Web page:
Return To My Childhood Home: A 1928 Brandon Smith Tudor In Pittsburgh, Pennsylvania


ABOVE: Here I am in 1972, standing in the entry courtyard at our Pittsburgh home.  There was a fireplace in my bedroom and French doors that opened to a wrought-iron Juliet balcony.  I loved everything about this classic house–even the bats in the third-story attic.



(Originally published November 2, 2015; updated September 22, 2018) After my father’s corporation transferred him to Pittsburgh, Pennsylvania, in August 1970, we lived first in a hotel and then in a rental home until my parents could find a house they wanted.  Growing frustrated with what she was being shown, my mother resorted to putting my father’s business cards in the mailboxes of houses she liked the look of.  On the back of each card was a hand-scribbled note from my mother, enquiring whether the owner wished to sell.

One of those cards caught the attention of Milton Hume, the gentleman who owned this 1928 tudor home, designed by Brandon Smith.  In his time, Smith had been a renowned architect both in Pittsburgh and in Muskoka, Ontario, Canada, where he designed cottages and boathouses for Pittsburgh families who summered there.

Our family lived here from 1971 until 1976, at which time we moved into a new house down the hill from this one, which my parents had built.

Even now I am awed by this house and its understated elegance–and remember it so vividly.  I am blessed to have been able to experience it, some 40 years ago.

~Janis Lyn Johnson

(The below photographs were all taken in the early to mid-1970s.)


(ABOVE) The detached, three-story garage had a two-bedroom, one-bath apartment above it, which included a living room, dining area, and full-size kitchen.  (BELOW)  Entrance to the cobblestone courtyard (the garage, not shown, is to the right).



(ABOVE) The three-car garage and stairs leading to its second-floor apartment.


(ABOVE) My father’s corvette in front of our house.  (BELOW)  My father, with his prized car.  It must have been Christmastime when these photographs were taken (note the red bow on the stone urn and the red lantern with bow in the bottom left corner of the photograph).



(ABOVE AND BELOW) The front garden in spring/summer.  My bedroom featured the French doors and Juliet balcony seen here on the second floor.



(ABOVE) One of the side gardens and the wrought-iron sun porch that my mother enclosed with glass so it could be used year-round.


(ABOVE)  Although it’s difficult to tell in this photograph, the dining room walls were painted a soft shade of yellow, and the molding and trim were white. The dining room table, 12 chairs, brass fire screen, and painting seen here in the mid-1970s are in my own home today, nearly 50 years later.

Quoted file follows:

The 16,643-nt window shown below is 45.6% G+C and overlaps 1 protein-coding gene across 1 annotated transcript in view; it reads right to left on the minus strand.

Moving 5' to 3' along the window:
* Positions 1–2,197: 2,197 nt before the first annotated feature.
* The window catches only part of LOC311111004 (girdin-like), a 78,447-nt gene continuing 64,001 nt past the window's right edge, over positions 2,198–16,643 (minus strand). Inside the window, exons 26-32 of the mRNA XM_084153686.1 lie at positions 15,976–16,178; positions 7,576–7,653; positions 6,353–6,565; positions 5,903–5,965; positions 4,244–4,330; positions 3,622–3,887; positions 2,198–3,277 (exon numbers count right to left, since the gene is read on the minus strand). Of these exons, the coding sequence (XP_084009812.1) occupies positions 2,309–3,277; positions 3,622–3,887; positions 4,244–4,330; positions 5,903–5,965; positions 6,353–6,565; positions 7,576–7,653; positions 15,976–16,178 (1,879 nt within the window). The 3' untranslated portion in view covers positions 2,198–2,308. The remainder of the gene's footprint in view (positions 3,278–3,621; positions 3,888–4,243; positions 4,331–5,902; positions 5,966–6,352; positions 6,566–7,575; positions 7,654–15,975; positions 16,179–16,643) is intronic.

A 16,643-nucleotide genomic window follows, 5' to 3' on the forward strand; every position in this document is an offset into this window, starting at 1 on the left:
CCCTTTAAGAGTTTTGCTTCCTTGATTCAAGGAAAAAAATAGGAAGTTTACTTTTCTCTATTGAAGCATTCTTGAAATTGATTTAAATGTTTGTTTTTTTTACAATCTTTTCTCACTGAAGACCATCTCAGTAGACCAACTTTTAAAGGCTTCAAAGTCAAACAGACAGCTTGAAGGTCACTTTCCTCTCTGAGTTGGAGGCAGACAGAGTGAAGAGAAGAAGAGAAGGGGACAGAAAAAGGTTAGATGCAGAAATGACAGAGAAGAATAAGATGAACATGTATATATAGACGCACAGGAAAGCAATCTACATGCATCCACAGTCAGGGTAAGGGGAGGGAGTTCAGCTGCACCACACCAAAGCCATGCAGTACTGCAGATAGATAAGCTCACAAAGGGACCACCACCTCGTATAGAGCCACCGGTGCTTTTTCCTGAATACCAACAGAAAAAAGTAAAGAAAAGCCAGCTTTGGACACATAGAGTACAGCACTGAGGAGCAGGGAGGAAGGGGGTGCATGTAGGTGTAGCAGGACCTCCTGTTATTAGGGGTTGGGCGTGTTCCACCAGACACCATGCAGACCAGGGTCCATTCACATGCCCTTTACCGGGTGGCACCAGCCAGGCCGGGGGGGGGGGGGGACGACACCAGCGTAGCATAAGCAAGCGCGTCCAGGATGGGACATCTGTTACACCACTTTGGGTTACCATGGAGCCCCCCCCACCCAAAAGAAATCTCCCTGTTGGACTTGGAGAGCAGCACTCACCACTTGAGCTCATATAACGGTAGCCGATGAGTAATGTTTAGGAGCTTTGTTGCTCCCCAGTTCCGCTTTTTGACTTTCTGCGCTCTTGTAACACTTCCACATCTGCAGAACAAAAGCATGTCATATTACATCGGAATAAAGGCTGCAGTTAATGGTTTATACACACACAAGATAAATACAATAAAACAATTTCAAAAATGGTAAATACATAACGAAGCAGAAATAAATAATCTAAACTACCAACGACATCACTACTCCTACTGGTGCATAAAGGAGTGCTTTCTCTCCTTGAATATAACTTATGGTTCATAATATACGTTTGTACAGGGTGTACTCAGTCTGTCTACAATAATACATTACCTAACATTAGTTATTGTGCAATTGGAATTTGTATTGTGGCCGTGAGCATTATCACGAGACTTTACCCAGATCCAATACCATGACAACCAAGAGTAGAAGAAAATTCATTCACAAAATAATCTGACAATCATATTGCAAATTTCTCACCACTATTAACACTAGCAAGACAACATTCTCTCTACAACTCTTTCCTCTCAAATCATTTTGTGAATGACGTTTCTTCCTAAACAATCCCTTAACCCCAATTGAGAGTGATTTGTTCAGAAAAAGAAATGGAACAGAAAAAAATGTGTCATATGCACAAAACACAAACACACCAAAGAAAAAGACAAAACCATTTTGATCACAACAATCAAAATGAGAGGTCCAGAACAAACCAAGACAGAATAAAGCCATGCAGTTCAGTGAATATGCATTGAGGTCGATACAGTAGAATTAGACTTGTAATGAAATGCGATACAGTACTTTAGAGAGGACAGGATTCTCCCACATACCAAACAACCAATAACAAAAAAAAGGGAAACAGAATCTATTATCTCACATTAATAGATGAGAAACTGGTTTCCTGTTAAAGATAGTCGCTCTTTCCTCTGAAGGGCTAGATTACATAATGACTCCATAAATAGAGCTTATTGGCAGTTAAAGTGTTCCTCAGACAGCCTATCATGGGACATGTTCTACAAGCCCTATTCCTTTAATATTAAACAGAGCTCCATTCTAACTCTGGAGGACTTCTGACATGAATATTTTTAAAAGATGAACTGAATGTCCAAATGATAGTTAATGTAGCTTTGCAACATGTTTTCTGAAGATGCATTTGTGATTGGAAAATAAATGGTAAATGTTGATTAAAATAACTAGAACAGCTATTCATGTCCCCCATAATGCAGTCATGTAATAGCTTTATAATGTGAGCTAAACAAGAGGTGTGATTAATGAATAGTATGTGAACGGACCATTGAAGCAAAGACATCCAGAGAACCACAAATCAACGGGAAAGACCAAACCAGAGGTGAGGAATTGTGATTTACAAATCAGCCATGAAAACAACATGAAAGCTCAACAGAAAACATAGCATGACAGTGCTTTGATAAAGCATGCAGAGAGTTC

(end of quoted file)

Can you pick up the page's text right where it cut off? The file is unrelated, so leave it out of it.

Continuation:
(ABOVE AND BELOW) The living room.  Note the gorgeous, detailed wood molding.



(ABOVE) The living room, which opened out to the sun porch overlooking a side garden.  (BELOW) The formal staircase, as seen from the living room (the home had three staircases leading to the second floor).



(ABOVE) The wood-paneled library, which my father used as his office.  (I love the leaded-glass windows.)


(ABOVE & BELOW) Roy Engelbrecht photograph of our former home (featured along with a story about the home and couple who bought it in 1998) in Pittsburgh Quarterly, summer 2017.



(ABOVE) Roy Engelbrecht photograph of  the detached garage, featured in Pittsburgh Quarterly, summer 2017.


(ABOVE & BELOW) Roy Engelbrecht exterior and interior photographs of  the sunroom off the living room, overlooking a side garden, featured in Pittsburgh Quarterly, summer 2017.



(ABOVE) Roy Engelbrecht photograph of what was once our kitchen garden, featured in Pittsburgh Quarterly, summer 2017.


(ABOVE) Roy Engelbrecht photographs of the living room and (BELOW) dining room, featured in Pittsburgh Quarterly, summer 2017.



(ABOVE) Roy Engelbrecht photograph of the library, featured in Pittsburgh Quarterly, summer 2017.

*For more lovely photographs of the home, and the accompanying article, visit  Pittsburgh Quarterly.


By |2018-09-22T13:08:41-04:00September 22nd, 2015|At Home With JLJ, Homes & Gardens|18 Comments

About the Author:

Janis Lyn Johnson is a happily married SW Floridian and Texas-born (1960) fan of timeless style and healthy living.


  1. Carolyn November 2, 2015 at 4:23 pm - Reply

    What an example ….. your mother would not settle for just any home….

    • JLJ November 2, 2015 at 11:25 pm - Reply

      So true, Carolyn. That was my mother!

  2. Gail November 7, 2015 at 8:33 am - Reply

    Elegant & Classic! Where did you find all of those photos?? I’ve just seen the one with you in the snowsuit in front. Absolutely beautiful home……and a fireplace in your room! You know how I feel about that!!

    • JLJ November 7, 2015 at 9:17 pm - Reply

      I’m so glad you liked the post, Gail! I found the photographs in various boxes at my parents’ home after my mother moved to an assisted living facility. Looking at them brings back so many happy memories.

  3. Kristina April 28, 2016 at 10:36 pm - Reply

    I got on your blog today, and have to say you are a beautiful women with a style.
    I am your age and like similar style.
    It makes me wonder, when people will start to except the reality of aging? Now media/ fashion magazines/ catalogs include pictures of women our age, but still most of it very young models. And how do you like the saying” She looks good for her age” ? I dont understand it, in my opinion she looks good PERIOD.
    Is the house in Pittsburgh city? I live in Mt. Lebanon 10 min. from Pittsburgh, and we have houses like that too 🙂

    • JLJ May 2, 2016 at 6:37 pm - Reply

      Thank you, Kristina! I don’t really mind the expression “she looks good for her age”, because it means I’m not being compared to a 20 year old. I suppose I appreciate any compliment, however it happens to be delivered. But I certainly understand your frustration with it! The house is in the Pittsburgh suburbs. I don’t want to say where, in order to protect the privacy of the current owners :-). Thank you for commenting! ~Janis